There are other similar bicycle route networks to the USBRS around the world, and you can find a list on the International Bicycle Route Network page with links for more information.


Where can I find resources to ride a USBR?

In 2017, we began a partnership with Ride with GPS to provide fully navigable digital maps and route information. Check out the Maps & Route Resources page for more information. Also take a look at the USBRS Interactive Map to see all designated USBRs and how they connect with other bicycle routes across the country.

How do I know which U.S. Bicycle Routes are signed?

You can find out which USBRs are signed on the Maps & Route Resources page. Adventure Cycling maps display signed USBRs where they intersect with Adventure Cycling routes with a numbered sign icon.

Are USBRs appropriate for all types of bicyclists?

U.S Bicycle Routes are designed with confident cyclists in mind. Some route sections may be appropriate for beginning bicyclists and families (separated bike paths, trails, and lanes); however; many route sections are more appropriate for seasoned bicycle travelers (roads with little or no shoulder). Over time, as more cyclists use these routes, more bicycle-specific facilities appropriate for all bicyclists may be created and maintained.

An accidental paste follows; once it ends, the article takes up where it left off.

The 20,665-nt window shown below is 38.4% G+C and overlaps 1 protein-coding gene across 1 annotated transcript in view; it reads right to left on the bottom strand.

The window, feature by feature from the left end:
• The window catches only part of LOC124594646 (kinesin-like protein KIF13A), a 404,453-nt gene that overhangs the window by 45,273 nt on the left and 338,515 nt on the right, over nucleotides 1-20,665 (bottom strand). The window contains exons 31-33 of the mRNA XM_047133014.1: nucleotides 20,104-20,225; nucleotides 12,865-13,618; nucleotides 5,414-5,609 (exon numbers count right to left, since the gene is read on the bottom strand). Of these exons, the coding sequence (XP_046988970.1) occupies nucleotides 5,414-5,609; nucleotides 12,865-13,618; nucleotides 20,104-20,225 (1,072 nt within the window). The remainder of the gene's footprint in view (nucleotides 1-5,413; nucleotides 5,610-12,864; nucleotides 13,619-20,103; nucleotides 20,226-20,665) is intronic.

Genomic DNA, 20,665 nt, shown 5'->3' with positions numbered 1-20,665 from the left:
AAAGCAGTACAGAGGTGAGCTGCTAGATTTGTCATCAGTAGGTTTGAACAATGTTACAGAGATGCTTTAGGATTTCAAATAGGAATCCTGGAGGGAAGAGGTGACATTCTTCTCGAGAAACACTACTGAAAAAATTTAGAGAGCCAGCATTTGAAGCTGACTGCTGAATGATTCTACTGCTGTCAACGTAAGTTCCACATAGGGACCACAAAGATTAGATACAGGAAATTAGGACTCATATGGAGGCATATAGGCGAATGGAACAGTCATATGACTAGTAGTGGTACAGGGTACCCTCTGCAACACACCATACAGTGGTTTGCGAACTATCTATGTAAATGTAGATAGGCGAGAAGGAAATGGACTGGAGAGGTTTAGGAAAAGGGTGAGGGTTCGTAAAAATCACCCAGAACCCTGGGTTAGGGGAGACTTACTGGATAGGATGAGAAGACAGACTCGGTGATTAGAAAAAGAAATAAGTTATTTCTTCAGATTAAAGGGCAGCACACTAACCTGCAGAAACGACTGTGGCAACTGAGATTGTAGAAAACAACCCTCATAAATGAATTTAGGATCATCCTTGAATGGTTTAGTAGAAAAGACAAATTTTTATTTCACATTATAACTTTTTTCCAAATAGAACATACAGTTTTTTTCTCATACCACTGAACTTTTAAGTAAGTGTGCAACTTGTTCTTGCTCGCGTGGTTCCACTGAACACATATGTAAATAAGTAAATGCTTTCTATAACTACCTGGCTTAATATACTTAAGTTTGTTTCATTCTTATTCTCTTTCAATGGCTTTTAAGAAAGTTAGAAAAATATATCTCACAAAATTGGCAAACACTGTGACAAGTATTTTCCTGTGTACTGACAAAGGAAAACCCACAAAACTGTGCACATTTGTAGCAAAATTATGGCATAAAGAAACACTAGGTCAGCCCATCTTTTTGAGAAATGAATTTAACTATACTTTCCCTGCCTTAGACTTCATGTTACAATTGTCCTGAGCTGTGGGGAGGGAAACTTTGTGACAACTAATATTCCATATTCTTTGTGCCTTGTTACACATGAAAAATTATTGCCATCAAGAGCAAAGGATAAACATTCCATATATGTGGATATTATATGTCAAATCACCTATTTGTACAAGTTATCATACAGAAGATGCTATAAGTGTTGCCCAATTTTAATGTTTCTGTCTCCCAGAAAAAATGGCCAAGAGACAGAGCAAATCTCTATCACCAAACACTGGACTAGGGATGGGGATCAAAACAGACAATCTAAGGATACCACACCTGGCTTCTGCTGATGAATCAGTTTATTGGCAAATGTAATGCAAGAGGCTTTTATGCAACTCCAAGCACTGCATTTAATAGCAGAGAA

Where can I find a map of the USBRS?

The National Corridor Plan shows established U.S. Bicycle Routes as solid lines. The lighter colored dotted lines indicate corridors where routes may be developed. The corridor plan is a template that is used by route planners in each state to show the possible route connections between states. Additionally, you can view an interactive Open Cycle Map that displays established U.S. Bicycle Routes as well as other established state and national bicycle routes. For other information on established USBRs visit our Maps and Route Resources page.

What opportunities exist for train travel along USBRs?

You can check out this USBRS-Amtrak overlay map to see the possibilities for Amtrak connections along USBRs, and the Train Routes + Bike Routes Map Tool to see possibilities for Amtrak connections along Adventure Cycling routes. Check out our Multimodal Travel page to learn more about Adventure Cycling’s partnership with Amtrak to test and implement carry-on bicycle service on Amtrak routes.


What is Adventure Cycling’s role in the USBRS?